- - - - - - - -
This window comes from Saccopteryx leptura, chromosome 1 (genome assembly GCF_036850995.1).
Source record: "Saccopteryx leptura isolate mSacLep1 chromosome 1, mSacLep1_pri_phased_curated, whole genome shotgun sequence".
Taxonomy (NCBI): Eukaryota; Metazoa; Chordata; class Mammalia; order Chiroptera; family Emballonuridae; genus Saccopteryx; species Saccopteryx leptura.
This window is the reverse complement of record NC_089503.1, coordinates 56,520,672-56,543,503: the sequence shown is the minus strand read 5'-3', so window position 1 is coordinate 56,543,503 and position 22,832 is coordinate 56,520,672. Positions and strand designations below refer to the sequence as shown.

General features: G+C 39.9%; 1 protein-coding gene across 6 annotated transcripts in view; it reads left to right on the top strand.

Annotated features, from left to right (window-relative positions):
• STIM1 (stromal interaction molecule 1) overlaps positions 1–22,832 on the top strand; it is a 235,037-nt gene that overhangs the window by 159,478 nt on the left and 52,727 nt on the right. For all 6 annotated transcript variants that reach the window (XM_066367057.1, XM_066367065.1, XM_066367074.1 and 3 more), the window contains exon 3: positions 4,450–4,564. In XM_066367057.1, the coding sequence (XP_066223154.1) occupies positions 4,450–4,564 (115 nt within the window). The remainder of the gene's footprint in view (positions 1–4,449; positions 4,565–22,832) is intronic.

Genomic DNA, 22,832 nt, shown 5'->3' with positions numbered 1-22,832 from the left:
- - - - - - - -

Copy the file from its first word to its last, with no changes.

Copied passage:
This window comes from Saccopteryx leptura, chromosome 1 (genome assembly GCF_036850995.1).
Source record: "Saccopteryx leptura isolate mSacLep1 chromosome 1, mSacLep1_pri_phased_curated, whole genome shotgun sequence".
Taxonomy (NCBI): Eukaryota; Metazoa; Chordata; class Mammalia; order Chiroptera; family Emballonuridae; genus Saccopteryx; species Saccopteryx leptura.
This window is the reverse complement of record NC_089503.1, coordinates 56,520,672-56,543,503: the sequence shown is the minus strand read 5'-3', so window position 1 is coordinate 56,543,503 and position 22,832 is coordinate 56,520,672. Positions and strand designations below refer to the sequence as shown.

General features: G+C 39.9%; 1 protein-coding gene across 6 annotated transcripts in view; it reads left to right on the top strand.

Annotated features, from left to right (window-relative positions):
• STIM1 (stromal interaction molecule 1) overlaps positions 1–22,832 on the top strand; it is a 235,037-nt gene that overhangs the window by 159,478 nt on the left and 52,727 nt on the right. For all 6 annotated transcript variants that reach the window (XM_066367057.1, XM_066367065.1, XM_066367074.1 and 3 more), the window contains exon 3: positions 4,450–4,564. In XM_066367057.1, the coding sequence (XP_066223154.1) occupies positions 4,450–4,564 (115 nt within the window). The remainder of the gene's footprint in view (positions 1–4,449; positions 4,565–22,832) is intronic.

Genomic DNA, 22,832 nt, shown 5'->3' with positions numbered 1-22,832 from the left: